Motherboard with native SATA chipset support

Recent motherboards, such as those that use Intel Springdale-family chipsets, recognize and use SATA interfaces and drives automatically. After you install the SATA drive, restart the system and run BIOS Setup. The new SATA drive should be listed as an installed device. If it is not, run autodetect, save the changes, and restart the system. The drive should then appear in the installed devices list unless the drive, cable, or interface is broken.

Some motherboards with embedded SATA interfaces offer SATA configuration options in BIOS Setup, and others do not. If you are adding an SATA drive to an existing system as a secondary drive, you should not have to alter BIOS settings. If you replace the boot drive, you may need to change boot order in BIOS Setup to allow the system to boot from the SATA drive. Depending on the BIOS, the boot order screen may list the SATA boot setting as SATA, the drive model number, or SCSI.

If the motherboard has embedded SATA interfaces, you are normally prompted to install any necessary drivers when you first start the system. If you didn't install these drivers during motherboard installation, you should be prompted for them during Plug-and-Play enumeration. Before you install an SATA motherboard, it is a good idea to visit the SATA controller manufacturer's web site to download the latest SATA drivers for that controller.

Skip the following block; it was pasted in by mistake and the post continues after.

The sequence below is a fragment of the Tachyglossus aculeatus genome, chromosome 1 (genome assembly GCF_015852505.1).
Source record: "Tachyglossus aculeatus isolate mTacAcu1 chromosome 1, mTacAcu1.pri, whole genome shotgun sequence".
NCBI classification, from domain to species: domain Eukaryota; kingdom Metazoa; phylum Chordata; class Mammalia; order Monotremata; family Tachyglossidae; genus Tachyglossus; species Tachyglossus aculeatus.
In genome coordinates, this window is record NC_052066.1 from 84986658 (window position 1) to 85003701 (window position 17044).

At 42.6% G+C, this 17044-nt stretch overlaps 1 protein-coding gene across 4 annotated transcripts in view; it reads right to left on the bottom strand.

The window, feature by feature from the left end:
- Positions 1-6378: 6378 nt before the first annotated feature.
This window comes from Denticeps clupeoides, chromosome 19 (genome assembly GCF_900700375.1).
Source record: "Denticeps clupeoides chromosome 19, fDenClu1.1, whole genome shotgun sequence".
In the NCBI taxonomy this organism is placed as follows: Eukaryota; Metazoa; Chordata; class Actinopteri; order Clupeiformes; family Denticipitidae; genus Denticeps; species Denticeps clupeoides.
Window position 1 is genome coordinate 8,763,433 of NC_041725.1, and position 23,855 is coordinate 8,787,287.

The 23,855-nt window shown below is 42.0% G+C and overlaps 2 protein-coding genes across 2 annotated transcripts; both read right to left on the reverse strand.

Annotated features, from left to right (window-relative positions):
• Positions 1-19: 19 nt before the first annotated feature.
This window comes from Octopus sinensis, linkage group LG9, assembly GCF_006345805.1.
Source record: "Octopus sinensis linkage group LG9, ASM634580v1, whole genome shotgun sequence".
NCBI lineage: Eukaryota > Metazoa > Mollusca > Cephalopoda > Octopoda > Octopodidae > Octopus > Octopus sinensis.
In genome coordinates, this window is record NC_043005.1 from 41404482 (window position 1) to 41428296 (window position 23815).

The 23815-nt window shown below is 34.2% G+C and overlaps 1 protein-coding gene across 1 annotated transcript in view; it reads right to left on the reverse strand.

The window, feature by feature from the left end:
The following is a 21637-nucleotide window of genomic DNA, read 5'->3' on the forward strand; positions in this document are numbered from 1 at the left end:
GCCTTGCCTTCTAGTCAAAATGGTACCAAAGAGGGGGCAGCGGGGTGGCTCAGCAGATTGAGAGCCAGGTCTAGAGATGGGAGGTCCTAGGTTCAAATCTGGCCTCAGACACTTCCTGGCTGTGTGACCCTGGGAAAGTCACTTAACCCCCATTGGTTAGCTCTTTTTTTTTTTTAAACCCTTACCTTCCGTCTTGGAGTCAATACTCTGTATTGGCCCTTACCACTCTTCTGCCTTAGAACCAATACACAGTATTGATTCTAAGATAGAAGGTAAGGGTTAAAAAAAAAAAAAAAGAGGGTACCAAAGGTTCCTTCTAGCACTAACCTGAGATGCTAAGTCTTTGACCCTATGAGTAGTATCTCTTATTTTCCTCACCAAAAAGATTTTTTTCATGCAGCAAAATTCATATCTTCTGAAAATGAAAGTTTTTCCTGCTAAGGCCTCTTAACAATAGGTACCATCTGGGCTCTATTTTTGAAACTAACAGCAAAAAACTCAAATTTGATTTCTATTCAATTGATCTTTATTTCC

If a properly installed SATA drive is not recognized by the operating system, verify that BIOS Setup is configured properly and that you have loaded and enabled the latest driver for the SATA controller you are using.

14.4.3 Optimizing SATA Transfer Rate

Unlike PATA drives and interfaces, which may use various PIO and DMA modes, SATA drives and interfaces use only the 150 MB/s SATA transfer mode. You don't need to configure settings manually. If the SATA drive is running at all, you can be sure it's using optimum settings.